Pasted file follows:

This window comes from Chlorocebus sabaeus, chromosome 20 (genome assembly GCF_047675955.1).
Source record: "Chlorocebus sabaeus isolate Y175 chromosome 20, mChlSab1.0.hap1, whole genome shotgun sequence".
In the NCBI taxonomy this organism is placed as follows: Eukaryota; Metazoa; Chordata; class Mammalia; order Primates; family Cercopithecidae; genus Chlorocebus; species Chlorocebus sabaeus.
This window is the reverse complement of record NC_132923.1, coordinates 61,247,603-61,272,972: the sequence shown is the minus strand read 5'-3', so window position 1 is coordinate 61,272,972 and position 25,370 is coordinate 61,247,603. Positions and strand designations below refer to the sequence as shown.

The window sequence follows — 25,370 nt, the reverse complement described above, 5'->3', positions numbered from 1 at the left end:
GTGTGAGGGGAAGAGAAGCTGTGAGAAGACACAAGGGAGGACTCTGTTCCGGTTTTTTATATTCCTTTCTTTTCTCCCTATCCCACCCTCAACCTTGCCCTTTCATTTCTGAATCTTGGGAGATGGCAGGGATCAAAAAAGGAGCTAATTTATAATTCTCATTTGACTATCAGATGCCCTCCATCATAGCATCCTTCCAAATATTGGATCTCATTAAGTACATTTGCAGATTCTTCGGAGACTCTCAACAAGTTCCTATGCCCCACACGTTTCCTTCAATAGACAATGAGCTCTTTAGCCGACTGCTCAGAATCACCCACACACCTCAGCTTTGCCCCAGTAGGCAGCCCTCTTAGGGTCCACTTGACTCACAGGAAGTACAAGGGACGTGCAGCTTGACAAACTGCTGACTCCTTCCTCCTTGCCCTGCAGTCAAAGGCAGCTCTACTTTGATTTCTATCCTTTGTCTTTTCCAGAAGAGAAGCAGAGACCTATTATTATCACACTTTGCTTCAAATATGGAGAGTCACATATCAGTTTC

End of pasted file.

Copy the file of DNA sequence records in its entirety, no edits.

This window comes from Chlorocebus sabaeus, chromosome 20 (genome assembly GCF_047675955.1).
Source record: "Chlorocebus sabaeus isolate Y175 chromosome 20, mChlSab1.0.hap1, whole genome shotgun sequence".
In the NCBI taxonomy this organism is placed as follows: Eukaryota; Metazoa; Chordata; class Mammalia; order Primates; family Cercopithecidae; genus Chlorocebus; species Chlorocebus sabaeus.
This window is the reverse complement of record NC_132923.1, coordinates 61,247,603-61,272,972: the sequence shown is the minus strand read 5'-3', so window position 1 is coordinate 61,272,972 and position 25,370 is coordinate 61,247,603. Positions and strand designations below refer to the sequence as shown.

The window sequence follows — 25,370 nt, the reverse complement described above, 5'->3', positions numbered from 1 at the left end:
GTGTGAGGGGAAGAGAAGCTGTGAGAAGACACAAGGGAGGACTCTGTTCCGGTTTTTTATATTCCTTTCTTTTCTCCCTATCCCACCCTCAACCTTGCCCTTTCATTTCTGAATCTTGGGAGATGGCAGGGATCAAAAAAGGAGCTAATTTATAATTCTCATTTGACTATCAGATGCCCTCCATCATAGCATCCTTCCAAATATTGGATCTCATTAAGTACATTTGCAGATTCTTCGGAGACTCTCAACAAGTTCCTATGCCCCACACGTTTCCTTCAATAGACAATGAGCTCTTTAGCCGACTGCTCAGAATCACCCACACACCTCAGCTTTGCCCCAGTAGGCAGCCCTCTTAGGGTCCACTTGACTCACAGGAAGTACAAGGGACGTGCAGCTTGACAAACTGCTGACTCCTTCCTCCTTGCCCTGCAGTCAAAGGCAGCTCTACTTTGATTTCTATCCTTTGTCTTTTCCAGAAGAGAAGCAGAGACCTATTATTATCACACTTTGCTTCAAATATGGAGAGTCACATATCAGTTTC